The Pharisees were horrified. It seemed they had underestimated the carpenter rabbi from the hinterlands. Was He another rabble-rouser? The temple leaders had prayed for a peaceful Passover. Three or four armed Jewish rebellions against Imperial Rome had broken out each year for the past thirty-five years. Deadly brawls and fights always seemed to happen on the holy days. Many years before, the Pharisees and scribes had cut a deal with the occupying Roman soldiers, so they could worship as they pleased. But when Jewish “prophet-wannabe’s” came in from the boondocks, like this Jesus, and got everybody whipped up into a frenzy, the Pharisees became frightened. Their religious practices were in danger. The Romans might crack down on all the Jews because of Jesus.
Jesus rode the little colt to the temple, where He began to teach and preach. From Sunday to Thursday He was unstoppable. A rabbi celebrity! I wonder whether the people who waved the palms to welcome Jesus, really understood who this man was? The "hosanna" and the "blessing" and the "festive branches" come from Psalm 118, a coronation hymn which had been sung in the temple a thousand years before Jesus was born. Was this just another parade in which this crowd was "caught up"?
Crowds can be fickle and unpredictable, even today. Two weeks ago, on the night that the University of Maryland won over Duke in the NC Double A’s basketball Final Four, rioting broke out on the Maryland campus. Students went out of control, damaging property and starting fires. TV footage showed officers on horseback dispersing the crowd—a rough bunch. What happened? They were caught up in the moment, and some of them had too much to drink. When Duke won over Maryland a few years ago, the same thing happened in Raleigh, North Carolina. A social psychologist, interviewed on a local television station in Raleigh, described how good people can get caught up in a crowd. The pull is powerful.
At any rate, the powers-that-be in Jerusalem, bided their time on that Sunday and Monday. They feared the holiday crowds. Most of all ,they feared Roman persecution. When Jesus overturned the tables of the moneychangers and let the sacrificial birds loose, even then the scribes and Pharisees decided to leave Him alone. This Jesus was so well-liked by the crowds. What could they do?
In his book, Credo, the late William Sloane Coffin (a famous Presbyterian pastor) writes that Jesus entered Jerusalem as a prophet. He knew exactly what He was getting into. He saw that the real troublemakers in the Holy City were not ignorant and cruel people. Jesus’ enemies were the intelligent, corrupt ones. In contrast to many modern preachers, Jesus knew that the commandment, “Love your enemies” didn’t mean, “Don’t make any!”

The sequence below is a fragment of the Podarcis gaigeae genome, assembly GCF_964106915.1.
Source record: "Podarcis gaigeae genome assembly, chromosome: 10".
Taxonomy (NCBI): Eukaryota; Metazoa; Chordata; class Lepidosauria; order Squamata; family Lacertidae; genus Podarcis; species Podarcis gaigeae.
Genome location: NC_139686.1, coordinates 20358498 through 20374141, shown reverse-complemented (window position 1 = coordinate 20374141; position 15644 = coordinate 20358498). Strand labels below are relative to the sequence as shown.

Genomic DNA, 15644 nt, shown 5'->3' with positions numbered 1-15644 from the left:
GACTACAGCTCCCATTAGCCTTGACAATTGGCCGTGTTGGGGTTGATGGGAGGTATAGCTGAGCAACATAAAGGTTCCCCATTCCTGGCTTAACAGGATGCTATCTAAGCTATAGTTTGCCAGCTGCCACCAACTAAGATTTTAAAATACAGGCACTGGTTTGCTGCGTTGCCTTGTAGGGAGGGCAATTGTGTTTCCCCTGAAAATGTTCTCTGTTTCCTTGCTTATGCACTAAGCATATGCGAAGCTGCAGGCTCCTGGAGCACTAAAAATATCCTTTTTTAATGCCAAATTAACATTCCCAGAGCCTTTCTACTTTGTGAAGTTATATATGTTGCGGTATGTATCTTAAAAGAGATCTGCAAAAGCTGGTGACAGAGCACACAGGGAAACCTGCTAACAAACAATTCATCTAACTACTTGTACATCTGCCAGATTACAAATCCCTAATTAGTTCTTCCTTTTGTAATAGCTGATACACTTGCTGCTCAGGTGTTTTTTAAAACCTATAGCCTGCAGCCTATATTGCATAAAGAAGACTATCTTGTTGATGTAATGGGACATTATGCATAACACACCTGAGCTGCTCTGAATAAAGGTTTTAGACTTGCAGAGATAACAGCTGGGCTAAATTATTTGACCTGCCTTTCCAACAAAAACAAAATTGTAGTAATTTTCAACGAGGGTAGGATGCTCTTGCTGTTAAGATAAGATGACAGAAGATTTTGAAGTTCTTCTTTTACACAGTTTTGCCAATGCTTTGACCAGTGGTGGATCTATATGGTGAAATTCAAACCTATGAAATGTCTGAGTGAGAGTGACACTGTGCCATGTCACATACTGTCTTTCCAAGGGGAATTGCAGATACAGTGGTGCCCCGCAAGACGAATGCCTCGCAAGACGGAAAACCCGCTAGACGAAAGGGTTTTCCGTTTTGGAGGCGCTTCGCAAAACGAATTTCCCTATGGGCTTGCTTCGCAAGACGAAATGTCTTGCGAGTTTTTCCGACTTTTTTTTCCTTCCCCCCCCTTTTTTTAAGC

Jesus seemed to be on a roll on Palm Sunday. He was at the peak of His powers, and He knew it. Later that week, He established a new commandment--"Love one another. As I have loved you, so you must love one another.” He began a new ceremony with bread and wine at the Last Supper.
But on Thursday, one of His own followers betrayed Him, and He was arrested. By Friday, the Passover crowds turned against Him completely. The Romans heard bitter shouts of "Crucify, crucify." And crucify Him they did! The grim truth is that the same people who shouted "Hosanna" on Sunday sent Him to the cross just five days later.
Where do you see yourself in this story? Are you a palm waver in the cheering crowd? Are you a Pharisee, wanting peace where there is no peace? Or are you a disciple, here today and gone tomorrow? You’ve heard this story so many times. This time, try to think with the mind of Jesus. What was His experience that week? Can you stand to be in His place, not in place of the palm wavers or the Pharisees or the treacherous Judas or the fickle Peter? Imagine yourself riding on the back of that colt -- strong, steadfast and obedient to God’s call. No matter what was going to happen next.
Jesus was not afraid! Jesus CHOSE His path. He CHOSE to leave the little town of Galilee, and He CHOSE to confront the powers-that-were. He knew the cost of faithful ministry. The purpose of His life was to proclaim a new kind of relationship with God. He never considered staying in Galilee and growing old. Imagine Jesus, the wise old rabbi of Judea—what a lovely picture. A peaceful retirement that was never to be!
Jesus knew who would betray Him. The disciples’ love for the Lord was based, mostly, on their hope for exciting things He could do for them. Jesus wasn’t like us. In the good times and bad times, Jesus never let His fears control His life. Step by step He walked, toward the fulfillment of God's will, for Him, and through Him, for the world.
Jesus cared nothing for popularity or power or security. He chose to obey His heavenly Father; knowing that God’s love would always surround Him. Could you do that?
If we depend upon the way others treat us, we may never taste victory. Talk about turning the other cheek, and blessing those who persecute you for righteousness sake, and having evil falsely uttered against you! Jesus didn’t just preach about living a righteous life. He lived it, and it was especially dangerous to live a Godly life during that week when the world seemed to be falling to pieces. The only person who seemed to stay in one piece, was Jesus Himself.
Many of us have known what it’s like to be popular. Nearly all of us have tasted rejection. There’s something else we all know by now! God can take any situation, no matter how bad, and turn it to good. Jesus trusted in God's great plan for Him, to bring about Easter morning.
Aren’t you thankful that Jesus obeyed His Father’s will during that terrible week? Aren’t you glad He could set aside His own pride? Would that we all could do the same.
Let us pray.
O Holy God, as we reflect on the events from Palm Sunday to Jesus’ death on Golgotha, we are overwhelmed at humanity’s rejection of Jesus. We cannot fathom His obedience in the face of such suffering. We pause and kneel in the presence of such grace. In quiet faith, we confess that Christ is Lord. AMEN
Perry H. Biddle, ed. “Lent 6,” Preaching the Lectionary for Year C (Louisville: Westminster John Knox, 1991), 144.
Jay Cormier, Table Talk: Beginning the Conversation on the Gospel of Luke (Hyde Park, NY: New City Press, 2009), 67.
William Willimon, “Shouting Rocks,” Pulpit Resource, March 28, 2010, 54.
Coffin, William Sloane. Credo (Louisville: Westminster John Knox, 2003), 34.
First Presbyterian Church of Hokendauqua